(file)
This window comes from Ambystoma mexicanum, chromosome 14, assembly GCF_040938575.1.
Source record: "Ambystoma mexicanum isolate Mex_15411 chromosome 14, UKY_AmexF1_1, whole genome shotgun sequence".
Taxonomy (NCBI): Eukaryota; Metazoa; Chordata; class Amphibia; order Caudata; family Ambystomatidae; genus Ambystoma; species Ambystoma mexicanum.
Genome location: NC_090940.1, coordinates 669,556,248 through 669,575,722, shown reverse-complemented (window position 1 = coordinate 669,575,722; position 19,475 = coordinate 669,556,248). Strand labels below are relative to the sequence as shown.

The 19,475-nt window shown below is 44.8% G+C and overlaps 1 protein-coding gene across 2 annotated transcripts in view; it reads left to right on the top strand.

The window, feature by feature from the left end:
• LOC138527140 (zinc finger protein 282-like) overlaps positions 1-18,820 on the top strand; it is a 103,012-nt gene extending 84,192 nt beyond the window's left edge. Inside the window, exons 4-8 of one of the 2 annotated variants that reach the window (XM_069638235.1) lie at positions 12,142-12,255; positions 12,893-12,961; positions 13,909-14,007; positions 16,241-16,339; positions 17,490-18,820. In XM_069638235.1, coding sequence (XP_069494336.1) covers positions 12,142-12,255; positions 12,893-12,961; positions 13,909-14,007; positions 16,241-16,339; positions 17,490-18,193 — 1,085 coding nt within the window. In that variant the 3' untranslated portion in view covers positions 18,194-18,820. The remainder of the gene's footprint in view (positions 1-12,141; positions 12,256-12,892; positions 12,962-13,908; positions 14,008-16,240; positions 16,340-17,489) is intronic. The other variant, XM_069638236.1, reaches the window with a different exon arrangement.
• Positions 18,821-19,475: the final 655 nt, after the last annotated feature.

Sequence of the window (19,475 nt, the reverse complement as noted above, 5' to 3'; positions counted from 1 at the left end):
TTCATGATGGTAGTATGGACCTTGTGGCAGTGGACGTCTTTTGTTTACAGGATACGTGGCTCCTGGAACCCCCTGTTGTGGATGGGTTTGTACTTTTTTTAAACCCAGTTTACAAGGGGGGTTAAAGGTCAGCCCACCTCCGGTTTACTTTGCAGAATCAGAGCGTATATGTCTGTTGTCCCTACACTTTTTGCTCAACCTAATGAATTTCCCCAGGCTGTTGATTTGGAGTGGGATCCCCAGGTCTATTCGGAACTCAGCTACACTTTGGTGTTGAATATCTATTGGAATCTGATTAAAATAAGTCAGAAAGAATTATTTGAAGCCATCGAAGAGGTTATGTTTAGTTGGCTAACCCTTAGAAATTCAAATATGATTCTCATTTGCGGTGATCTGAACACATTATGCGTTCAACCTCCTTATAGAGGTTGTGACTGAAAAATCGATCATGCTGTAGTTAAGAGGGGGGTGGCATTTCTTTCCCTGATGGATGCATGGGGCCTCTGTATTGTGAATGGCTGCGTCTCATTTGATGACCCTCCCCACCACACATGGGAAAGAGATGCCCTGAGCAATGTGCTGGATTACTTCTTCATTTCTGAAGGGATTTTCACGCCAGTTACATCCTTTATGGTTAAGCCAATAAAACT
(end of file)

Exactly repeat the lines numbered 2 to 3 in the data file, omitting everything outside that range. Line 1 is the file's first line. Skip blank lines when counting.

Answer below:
Source record: "Ambystoma mexicanum isolate Mex_15411 chromosome 14, UKY_AmexF1_1, whole genome shotgun sequence".
Taxonomy (NCBI): Eukaryota; Metazoa; Chordata; class Amphibia; order Caudata; family Ambystomatidae; genus Ambystoma; species Ambystoma mexicanum.